By Phayvanh Luekhamhan
There may be a changing of the guard at the Montpelier Senior Activities Center, but the faces remain familiar. Former FEAST program manager Sarah Lipton assumed the executive director’s role in August. “It’s a wonderful time to step into this position, running the center,” Lipton said in a phone interview. With a degree in embodied systems and a business background in leadership development, Lipton comes into her new role as a visionary.
“MSAC is really special and what Janna [Clar] built is really important,” she said, acknowledging her predecessor, who remains at the center in a different role. Even though the center is running about half its normal slate of programs because of the pandemic, Lipton is confident that the center could provide even more for its community.
“I can’t help it, I see possibility all the time,” she said. Case in point, Lipton’s first 90 days were spent engaging in a “massive redesign” of the FEAST program, which she’d started as the program manager. These include re-opening the kitchen and bringing the cooking in-house with a staff chef, among other efficiencies. “I’m extremely confident in Kim Myers,” she said of her successor who started in September. The FEAST program is Montpelier’s senior meals program and also runs the Meals on Wheels program. Other current programs include tax clinics, classes, wellness programs, and other support services.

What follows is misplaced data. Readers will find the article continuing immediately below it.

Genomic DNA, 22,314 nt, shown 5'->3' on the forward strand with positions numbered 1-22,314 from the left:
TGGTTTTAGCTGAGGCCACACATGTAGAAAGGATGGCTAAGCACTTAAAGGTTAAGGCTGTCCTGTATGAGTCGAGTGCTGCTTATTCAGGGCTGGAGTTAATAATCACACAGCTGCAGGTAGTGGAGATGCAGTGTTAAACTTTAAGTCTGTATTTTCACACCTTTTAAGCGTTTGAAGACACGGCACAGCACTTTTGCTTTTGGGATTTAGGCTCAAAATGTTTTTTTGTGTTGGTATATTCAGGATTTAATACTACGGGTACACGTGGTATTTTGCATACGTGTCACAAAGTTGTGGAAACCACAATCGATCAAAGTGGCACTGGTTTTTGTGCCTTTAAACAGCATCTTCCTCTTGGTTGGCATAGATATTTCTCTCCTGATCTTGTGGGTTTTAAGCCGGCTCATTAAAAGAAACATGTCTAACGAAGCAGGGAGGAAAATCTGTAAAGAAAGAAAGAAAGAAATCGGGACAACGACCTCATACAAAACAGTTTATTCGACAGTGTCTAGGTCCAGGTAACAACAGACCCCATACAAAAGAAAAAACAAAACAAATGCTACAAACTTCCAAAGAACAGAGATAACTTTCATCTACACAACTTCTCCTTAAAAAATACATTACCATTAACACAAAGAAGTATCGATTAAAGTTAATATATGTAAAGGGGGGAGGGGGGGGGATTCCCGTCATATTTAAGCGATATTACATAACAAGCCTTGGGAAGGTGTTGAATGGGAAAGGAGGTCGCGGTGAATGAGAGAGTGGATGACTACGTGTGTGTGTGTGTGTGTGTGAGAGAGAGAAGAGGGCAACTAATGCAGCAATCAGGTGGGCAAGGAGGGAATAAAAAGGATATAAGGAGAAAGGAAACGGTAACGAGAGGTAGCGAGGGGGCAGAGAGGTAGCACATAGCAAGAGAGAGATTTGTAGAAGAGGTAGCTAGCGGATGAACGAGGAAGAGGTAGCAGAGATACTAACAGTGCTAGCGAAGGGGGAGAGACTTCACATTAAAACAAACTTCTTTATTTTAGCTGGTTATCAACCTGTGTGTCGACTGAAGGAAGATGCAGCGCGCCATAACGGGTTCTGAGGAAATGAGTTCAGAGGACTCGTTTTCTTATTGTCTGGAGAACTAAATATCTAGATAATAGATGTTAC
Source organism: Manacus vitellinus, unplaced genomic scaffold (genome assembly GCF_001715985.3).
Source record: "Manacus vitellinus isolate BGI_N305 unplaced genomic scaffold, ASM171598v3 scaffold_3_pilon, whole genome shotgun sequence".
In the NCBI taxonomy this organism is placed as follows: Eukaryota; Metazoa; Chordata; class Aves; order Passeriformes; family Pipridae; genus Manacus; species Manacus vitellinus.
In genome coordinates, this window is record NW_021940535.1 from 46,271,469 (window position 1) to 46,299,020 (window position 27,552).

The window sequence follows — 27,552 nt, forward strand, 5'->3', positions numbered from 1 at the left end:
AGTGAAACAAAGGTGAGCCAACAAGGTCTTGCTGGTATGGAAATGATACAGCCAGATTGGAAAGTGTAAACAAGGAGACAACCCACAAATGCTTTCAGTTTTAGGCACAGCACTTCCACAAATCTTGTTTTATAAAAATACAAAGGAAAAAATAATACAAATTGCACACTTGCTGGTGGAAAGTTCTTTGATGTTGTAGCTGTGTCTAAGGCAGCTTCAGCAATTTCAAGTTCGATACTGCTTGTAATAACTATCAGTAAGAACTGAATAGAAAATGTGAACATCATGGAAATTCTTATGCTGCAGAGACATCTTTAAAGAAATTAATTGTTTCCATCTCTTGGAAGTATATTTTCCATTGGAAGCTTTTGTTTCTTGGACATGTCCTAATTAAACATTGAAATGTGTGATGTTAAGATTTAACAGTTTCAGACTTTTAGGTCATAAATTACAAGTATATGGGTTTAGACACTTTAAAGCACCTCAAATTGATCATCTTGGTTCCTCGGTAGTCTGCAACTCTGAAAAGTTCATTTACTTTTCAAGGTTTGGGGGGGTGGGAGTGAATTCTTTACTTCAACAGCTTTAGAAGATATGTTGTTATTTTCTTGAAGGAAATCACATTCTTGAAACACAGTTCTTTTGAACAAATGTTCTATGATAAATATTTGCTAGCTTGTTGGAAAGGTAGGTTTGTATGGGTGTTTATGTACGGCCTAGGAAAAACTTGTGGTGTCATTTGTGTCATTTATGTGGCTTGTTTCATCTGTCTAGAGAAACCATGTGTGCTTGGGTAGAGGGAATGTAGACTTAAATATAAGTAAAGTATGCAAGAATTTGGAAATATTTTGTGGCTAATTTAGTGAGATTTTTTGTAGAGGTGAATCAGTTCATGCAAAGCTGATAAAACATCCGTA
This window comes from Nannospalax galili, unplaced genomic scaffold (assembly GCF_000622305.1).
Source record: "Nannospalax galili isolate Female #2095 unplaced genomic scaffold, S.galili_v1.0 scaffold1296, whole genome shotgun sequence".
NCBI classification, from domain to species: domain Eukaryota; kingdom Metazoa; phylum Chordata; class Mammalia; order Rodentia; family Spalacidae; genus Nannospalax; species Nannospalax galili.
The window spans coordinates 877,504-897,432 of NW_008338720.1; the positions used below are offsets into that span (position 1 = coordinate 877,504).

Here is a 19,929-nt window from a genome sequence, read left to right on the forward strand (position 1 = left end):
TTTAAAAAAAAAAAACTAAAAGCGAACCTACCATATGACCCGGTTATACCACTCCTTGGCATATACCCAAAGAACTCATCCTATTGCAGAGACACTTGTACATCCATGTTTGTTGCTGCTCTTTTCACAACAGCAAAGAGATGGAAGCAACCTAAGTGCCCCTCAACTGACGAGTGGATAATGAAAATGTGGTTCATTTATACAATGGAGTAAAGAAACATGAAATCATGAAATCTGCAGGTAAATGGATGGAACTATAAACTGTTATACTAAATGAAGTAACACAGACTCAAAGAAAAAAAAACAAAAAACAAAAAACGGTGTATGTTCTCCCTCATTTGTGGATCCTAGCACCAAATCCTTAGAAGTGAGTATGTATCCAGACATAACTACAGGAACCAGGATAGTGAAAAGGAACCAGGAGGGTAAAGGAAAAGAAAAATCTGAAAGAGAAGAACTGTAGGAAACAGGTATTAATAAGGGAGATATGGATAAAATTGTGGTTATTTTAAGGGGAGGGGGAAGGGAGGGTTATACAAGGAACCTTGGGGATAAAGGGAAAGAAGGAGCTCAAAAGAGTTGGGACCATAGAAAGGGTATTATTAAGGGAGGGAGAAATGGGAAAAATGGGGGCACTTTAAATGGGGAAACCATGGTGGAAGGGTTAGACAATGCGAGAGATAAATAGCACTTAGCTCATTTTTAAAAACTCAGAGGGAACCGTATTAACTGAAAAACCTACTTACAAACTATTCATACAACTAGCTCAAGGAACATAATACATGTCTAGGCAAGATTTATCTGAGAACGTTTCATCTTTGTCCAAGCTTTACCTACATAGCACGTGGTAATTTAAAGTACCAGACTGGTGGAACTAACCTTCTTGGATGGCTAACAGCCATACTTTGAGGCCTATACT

Lipton is passionate about intergenerational communities and developing support services for those aging at home. Her experience writing the book “The Harmony of Dissonance” with her elder cousin helped her to know the “power and potency of loving across generations, what it’s like to be part of a multi-generational family.”
“I would love to see that we’re opening ourselves up at the center to support that intergenerational connection, which is so important and so forgotten in our speedy day-to-day life. All everyone wants is to be connected, seen, heard, loved, and felt.”
Looking ahead, Lipton’s goal this year is to gain accreditation from the National Institute of Senior Centers, which will help guide the work of retooling MSAC’s policies and procedures. She’s looking to button up the operations and foster inter-agency collaborations.
Fundraising is a large part of the job to keep the half-million dollar operation running. Although the Senior Activity Center is a city department, only 20 percent of the budget is provided by allocations from Montpelier and surrounding municipalities. “What we offer is more than other senior centers can offer because of the support of the city,” Lipton said. Still, the annual appeal will be mailed soon, as it is every year at this time.
The executive director role was “a bit of an unlooked-for gift,” she said. “All I wanted to do in my businesses was to have impact. The way in which I love to serve most is to connect with people. Leading the center allows me to do that.”